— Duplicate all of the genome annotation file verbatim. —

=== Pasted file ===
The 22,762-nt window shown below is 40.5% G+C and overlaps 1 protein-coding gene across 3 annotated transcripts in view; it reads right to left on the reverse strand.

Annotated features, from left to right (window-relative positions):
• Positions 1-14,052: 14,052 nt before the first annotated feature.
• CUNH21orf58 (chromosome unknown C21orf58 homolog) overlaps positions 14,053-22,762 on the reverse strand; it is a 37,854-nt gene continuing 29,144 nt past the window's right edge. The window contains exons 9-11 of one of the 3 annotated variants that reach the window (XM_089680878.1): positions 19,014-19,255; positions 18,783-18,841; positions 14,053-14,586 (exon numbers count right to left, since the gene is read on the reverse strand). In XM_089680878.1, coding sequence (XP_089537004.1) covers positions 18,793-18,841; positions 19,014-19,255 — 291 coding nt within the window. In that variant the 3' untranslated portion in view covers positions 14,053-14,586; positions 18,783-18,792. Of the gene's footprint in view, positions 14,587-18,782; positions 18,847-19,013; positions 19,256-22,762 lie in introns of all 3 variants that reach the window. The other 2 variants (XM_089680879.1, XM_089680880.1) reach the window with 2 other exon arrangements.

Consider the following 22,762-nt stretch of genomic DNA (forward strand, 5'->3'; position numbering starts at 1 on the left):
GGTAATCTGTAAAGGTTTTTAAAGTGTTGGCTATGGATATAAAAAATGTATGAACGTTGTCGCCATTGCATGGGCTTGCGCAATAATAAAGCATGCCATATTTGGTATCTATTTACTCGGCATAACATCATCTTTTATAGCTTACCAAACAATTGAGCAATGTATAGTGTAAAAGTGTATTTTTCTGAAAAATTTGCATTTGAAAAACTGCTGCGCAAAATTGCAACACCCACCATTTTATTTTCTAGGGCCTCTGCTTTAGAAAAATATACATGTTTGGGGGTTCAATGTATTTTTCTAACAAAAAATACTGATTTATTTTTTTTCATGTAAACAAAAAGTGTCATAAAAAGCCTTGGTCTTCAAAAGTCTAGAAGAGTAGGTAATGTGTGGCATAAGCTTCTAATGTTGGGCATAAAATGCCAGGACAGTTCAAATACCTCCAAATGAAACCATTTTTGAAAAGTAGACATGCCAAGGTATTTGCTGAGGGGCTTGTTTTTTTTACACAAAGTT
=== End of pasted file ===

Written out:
The 22,762-nt window shown below is 40.5% G+C and overlaps 1 protein-coding gene across 3 annotated transcripts in view; it reads right to left on the reverse strand.

Annotated features, from left to right (window-relative positions):
• Positions 1-14,052: 14,052 nt before the first annotated feature.
• CUNH21orf58 (chromosome unknown C21orf58 homolog) overlaps positions 14,053-22,762 on the reverse strand; it is a 37,854-nt gene continuing 29,144 nt past the window's right edge. The window contains exons 9-11 of one of the 3 annotated variants that reach the window (XM_089680878.1): positions 19,014-19,255; positions 18,783-18,841; positions 14,053-14,586 (exon numbers count right to left, since the gene is read on the reverse strand). In XM_089680878.1, coding sequence (XP_089537004.1) covers positions 18,793-18,841; positions 19,014-19,255 — 291 coding nt within the window. In that variant the 3' untranslated portion in view covers positions 14,053-14,586; positions 18,783-18,792. Of the gene's footprint in view, positions 14,587-18,782; positions 18,847-19,013; positions 19,256-22,762 lie in introns of all 3 variants that reach the window. The other 2 variants (XM_089680879.1, XM_089680880.1) reach the window with 2 other exon arrangements.

Consider the following 22,762-nt stretch of genomic DNA (forward strand, 5'->3'; position numbering starts at 1 on the left):
GGTAATCTGTAAAGGTTTTTAAAGTGTTGGCTATGGATATAAAAAATGTATGAACGTTGTCGCCATTGCATGGGCTTGCGCAATAATAAAGCATGCCATATTTGGTATCTATTTACTCGGCATAACATCATCTTTTATAGCTTACCAAACAATTGAGCAATGTATAGTGTAAAAGTGTATTTTTCTGAAAAATTTGCATTTGAAAAACTGCTGCGCAAAATTGCAACACCCACCATTTTATTTTCTAGGGCCTCTGCTTTAGAAAAATATACATGTTTGGGGGTTCAATGTATTTTTCTAACAAAAAATACTGATTTATTTTTTTTCATGTAAACAAAAAGTGTCATAAAAAGCCTTGGTCTTCAAAAGTCTAGAAGAGTAGGTAATGTGTGGCATAAGCTTCTAATGTTGGGCATAAAATGCCAGGACAGTTCAAATACCTCCAAATGAAACCATTTTTGAAAAGTAGACATGCCAAGGTATTTGCTGAGGGGCTTGTTTTTTTTACACAAAGTT